The way the situation was handled has been presented as a precedent, but if so it's an extremely limited one. For one thing it's completely unclear what would have happened had the family not given consent at all, and insisted that the genome data remain private. Even if the NIH had agreed to that, they don't have the force of law, only funding. I don't know the law well enough to say if the family could have launched a lawsuit in the US to stop publication of the data, but they certainly wouldn't have the resources to launch similar challenges in every country with labs in possession of HeLa cells and the capacity to sequence them.

Hopefully tissue samples at stake in the future will be from consenting donors, but this brings up another issue. As Michael Eisen asked, if the donor consented, does their family still have the right to withhold their consent to the genome being published later on the basis that the data affects them as well? Rebecca Skloot seems to think so, judging by the New York Times editorial she wrote about the HeLa genome publication.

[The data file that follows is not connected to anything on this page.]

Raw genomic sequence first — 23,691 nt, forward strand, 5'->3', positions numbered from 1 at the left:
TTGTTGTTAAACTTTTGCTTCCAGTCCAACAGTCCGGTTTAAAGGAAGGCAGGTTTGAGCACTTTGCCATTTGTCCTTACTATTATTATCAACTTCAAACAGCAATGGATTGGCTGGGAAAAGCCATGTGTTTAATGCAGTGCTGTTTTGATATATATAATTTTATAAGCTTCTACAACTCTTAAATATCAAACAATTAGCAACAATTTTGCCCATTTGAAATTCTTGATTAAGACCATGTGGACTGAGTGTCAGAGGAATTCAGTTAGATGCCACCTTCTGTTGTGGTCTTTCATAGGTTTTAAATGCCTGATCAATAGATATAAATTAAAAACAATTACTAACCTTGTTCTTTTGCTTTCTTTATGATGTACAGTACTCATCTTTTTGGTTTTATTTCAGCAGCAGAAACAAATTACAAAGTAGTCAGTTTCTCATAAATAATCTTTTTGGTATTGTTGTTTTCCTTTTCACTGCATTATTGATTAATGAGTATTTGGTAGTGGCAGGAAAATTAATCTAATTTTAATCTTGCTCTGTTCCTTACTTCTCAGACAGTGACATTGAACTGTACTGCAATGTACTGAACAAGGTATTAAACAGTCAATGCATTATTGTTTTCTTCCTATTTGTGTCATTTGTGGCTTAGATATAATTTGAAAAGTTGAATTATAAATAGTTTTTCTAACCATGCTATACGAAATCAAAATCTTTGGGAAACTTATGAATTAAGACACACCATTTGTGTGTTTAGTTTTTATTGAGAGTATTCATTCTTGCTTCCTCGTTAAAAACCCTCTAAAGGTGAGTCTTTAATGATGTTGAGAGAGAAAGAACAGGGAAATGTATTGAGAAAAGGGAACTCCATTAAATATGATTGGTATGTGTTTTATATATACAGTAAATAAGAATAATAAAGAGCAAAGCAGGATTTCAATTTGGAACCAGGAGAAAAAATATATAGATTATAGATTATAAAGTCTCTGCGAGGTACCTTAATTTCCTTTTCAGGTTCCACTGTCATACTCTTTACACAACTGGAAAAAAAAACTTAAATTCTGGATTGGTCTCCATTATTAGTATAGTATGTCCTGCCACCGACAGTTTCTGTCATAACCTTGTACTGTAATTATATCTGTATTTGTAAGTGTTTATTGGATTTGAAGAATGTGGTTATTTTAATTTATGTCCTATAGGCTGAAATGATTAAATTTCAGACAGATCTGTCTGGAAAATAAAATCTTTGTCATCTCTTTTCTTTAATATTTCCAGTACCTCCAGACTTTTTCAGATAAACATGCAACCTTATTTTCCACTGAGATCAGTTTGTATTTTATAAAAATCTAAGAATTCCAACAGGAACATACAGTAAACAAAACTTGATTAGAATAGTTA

The issue of gene ownership isn't going to go away. The capacity to sequence someone's genome is steadily coming down in price, and the data processing power to analyse the sequence (and identify who it came from, even if it's "anonymous") is becoming ever more widely available.

If we're going to address this we need a framework with two qualities: the force of law, and international scope.

 Force of law is needed because the cheaper it is to acquire genomic data the less effective large organizations like the NIH will be at setting policy. Someone biohacking in their garage is presumably a lot less concerned with being on a NIH blacklist than a large university lab. The only way to realistically enforce a gene policy in a world where individuals can acquire the means to sequence and process genomes is to give those who feel they've been wronged an avenue for legal redress.

International scope is needed because research ties stretch across borders, and information doesn't even notice them. What good is a guarantee from the Canadian government that an unconsenting individual's genome will be protected if groups in the US or Germany can publish it with impunity?